True North: 309 Stedman Street
TRUE NORTH DEVELOPMENT LLC
The recipient of a design award from the Alaska chapter of the American Institute of Architects, the new two-story commercial building on a small narrow lot across from Thomas Basin boat harbor features ground floor retail space with offices above. Following design guidelines for the Stedman-Thomas Historic District developed by Millard+Associates Architects, the new building was sited along the sidewalk to retain a strong street edge, has similar height and weight to adjacent structures, a sheltering marquee, storefront windows, and metal and wood siding. The use of local wood products was a focus for both the interior and exterior finishes.
Located within a historic district on the edge of the downtown waterfront in Ketchikan, the mixed –use True North Building reinforces the traditional commercial and maritime buildings of the neighborhood. Based on proposed design guidelines for the area, the True North Building continues the tradition of the strong street edge, false front façade with storefront retail, narrow building width, and two story height. Traditional design elements and materials such as locally milled cedar channel siding, large double-hung windows, base and cornice trim, and a marquee over the sidewalk provide a link to the past while still being recognized as a product of present. Corrugated metal siding covers the exterior walls on the sides and back, reflecting the marine industrial traditions of the area.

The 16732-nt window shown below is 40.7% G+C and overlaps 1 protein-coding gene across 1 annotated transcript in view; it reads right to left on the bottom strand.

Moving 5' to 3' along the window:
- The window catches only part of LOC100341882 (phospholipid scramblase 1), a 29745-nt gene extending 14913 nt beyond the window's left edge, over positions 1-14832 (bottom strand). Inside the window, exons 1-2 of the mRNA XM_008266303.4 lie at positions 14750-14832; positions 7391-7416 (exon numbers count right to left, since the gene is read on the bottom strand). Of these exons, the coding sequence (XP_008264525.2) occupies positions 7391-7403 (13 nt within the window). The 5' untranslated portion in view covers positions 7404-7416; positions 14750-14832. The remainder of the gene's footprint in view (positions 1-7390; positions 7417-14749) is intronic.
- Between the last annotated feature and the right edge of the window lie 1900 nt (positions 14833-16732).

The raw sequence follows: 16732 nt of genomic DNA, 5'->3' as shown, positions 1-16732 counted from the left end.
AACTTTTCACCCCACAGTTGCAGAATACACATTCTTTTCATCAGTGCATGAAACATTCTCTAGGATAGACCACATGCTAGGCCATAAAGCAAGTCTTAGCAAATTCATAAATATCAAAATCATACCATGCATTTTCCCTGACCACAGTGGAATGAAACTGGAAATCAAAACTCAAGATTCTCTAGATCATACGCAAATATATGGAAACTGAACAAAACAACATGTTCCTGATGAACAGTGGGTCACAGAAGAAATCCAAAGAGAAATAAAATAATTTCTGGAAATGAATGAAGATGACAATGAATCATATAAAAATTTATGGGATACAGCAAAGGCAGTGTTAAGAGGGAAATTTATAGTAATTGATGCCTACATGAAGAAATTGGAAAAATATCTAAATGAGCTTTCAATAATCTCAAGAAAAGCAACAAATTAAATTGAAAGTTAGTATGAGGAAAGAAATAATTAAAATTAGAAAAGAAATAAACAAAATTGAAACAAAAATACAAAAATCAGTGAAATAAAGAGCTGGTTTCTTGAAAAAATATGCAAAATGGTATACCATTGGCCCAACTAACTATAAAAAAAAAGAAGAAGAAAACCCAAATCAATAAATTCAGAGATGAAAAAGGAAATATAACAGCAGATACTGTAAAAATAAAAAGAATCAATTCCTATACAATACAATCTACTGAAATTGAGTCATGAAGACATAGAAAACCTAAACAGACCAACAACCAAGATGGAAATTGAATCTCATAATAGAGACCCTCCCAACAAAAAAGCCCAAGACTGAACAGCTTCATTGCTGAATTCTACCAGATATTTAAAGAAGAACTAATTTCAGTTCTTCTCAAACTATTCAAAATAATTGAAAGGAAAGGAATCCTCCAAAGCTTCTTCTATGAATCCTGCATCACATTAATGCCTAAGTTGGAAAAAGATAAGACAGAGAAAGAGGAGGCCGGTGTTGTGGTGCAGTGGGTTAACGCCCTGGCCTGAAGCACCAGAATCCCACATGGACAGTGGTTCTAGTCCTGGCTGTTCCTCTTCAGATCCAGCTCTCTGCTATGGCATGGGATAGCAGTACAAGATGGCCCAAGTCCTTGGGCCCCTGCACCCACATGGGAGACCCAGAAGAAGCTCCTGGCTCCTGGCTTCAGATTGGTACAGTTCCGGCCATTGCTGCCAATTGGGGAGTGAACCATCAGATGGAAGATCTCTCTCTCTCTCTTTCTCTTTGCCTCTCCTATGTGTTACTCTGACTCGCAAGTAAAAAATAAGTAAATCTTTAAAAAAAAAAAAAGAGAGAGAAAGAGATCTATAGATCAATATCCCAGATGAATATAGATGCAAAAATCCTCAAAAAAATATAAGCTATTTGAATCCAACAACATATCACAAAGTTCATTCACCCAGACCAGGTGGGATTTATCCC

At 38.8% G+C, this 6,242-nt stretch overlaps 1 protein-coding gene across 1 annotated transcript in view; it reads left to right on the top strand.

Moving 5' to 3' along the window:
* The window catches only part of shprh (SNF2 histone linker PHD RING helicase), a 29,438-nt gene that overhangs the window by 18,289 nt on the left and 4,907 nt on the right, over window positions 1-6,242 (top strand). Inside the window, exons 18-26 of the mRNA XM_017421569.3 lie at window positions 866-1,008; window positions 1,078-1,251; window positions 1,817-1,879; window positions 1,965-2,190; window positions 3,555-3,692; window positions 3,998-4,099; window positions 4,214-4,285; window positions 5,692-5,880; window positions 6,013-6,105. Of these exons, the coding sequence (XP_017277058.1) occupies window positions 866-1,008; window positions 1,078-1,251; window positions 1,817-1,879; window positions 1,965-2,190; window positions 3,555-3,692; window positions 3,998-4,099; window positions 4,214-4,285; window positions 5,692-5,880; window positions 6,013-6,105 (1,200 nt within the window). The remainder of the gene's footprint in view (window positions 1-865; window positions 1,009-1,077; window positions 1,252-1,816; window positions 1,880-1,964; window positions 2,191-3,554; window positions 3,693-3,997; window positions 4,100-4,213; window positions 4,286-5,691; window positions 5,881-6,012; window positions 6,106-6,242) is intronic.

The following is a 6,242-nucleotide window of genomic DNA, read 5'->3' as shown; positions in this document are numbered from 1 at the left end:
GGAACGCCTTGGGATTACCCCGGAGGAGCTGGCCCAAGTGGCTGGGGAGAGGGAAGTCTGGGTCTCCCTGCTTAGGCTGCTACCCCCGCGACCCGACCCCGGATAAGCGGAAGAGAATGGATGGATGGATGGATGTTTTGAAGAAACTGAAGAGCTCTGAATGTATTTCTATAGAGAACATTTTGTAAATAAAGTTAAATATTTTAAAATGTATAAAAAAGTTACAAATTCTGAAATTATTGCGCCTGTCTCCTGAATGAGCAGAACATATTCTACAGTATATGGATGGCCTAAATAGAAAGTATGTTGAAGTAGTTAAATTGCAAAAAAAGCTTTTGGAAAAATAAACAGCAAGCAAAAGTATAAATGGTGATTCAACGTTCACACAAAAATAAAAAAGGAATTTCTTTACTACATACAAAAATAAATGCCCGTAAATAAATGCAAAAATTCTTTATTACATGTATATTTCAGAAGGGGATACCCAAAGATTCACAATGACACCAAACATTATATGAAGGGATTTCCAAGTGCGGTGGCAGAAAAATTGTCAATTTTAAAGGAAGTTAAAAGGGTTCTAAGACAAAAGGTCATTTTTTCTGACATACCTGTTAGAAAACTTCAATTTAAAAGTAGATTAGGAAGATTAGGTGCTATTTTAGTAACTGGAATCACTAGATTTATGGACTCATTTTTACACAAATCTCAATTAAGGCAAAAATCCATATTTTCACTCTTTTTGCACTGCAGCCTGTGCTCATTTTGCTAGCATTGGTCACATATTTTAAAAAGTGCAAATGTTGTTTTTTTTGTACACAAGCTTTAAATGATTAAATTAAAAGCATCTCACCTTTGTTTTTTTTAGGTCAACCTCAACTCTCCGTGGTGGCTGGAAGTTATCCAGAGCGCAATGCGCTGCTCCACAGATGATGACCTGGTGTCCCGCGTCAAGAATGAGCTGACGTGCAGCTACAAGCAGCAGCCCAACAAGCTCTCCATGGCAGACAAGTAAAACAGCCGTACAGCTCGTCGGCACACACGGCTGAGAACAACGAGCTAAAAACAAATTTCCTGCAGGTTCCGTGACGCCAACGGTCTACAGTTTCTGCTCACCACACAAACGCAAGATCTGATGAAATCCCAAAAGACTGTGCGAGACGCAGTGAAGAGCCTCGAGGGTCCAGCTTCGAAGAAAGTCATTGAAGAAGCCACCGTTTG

The two-story 2,125 sf building fills most of the irregularly shaped 1,420 sf lot. The ground floor retail features wares from the sea, tying the use of the building to the fishing boats visible from the large storefront windows. Interior materials are simple and basic- exposed concrete floors, wood doors and windows, and painted wood trim. An exterior wood walk covered by the marquee leads to the entry for the offices above. The two-story entry foyer and informal conference room functions as a gallery for local artists, with an open wood stair leading to the second floor workspaces. The ceiling height mirrors the slope of the simple shed roof, opening up to large windows to the south with a view of the harbor. With only a few demising walls and sliding doors, the parallelogram shape of the building is reveled, and slightly angled walls enliven the space. Locally grown and milled hemlock and yellow cedar are used throughout the interior for the flooring, stairs, trim and railings. The building was the recipient of a design award from the Alaska chapter of the American Institute of Architects for design excellence.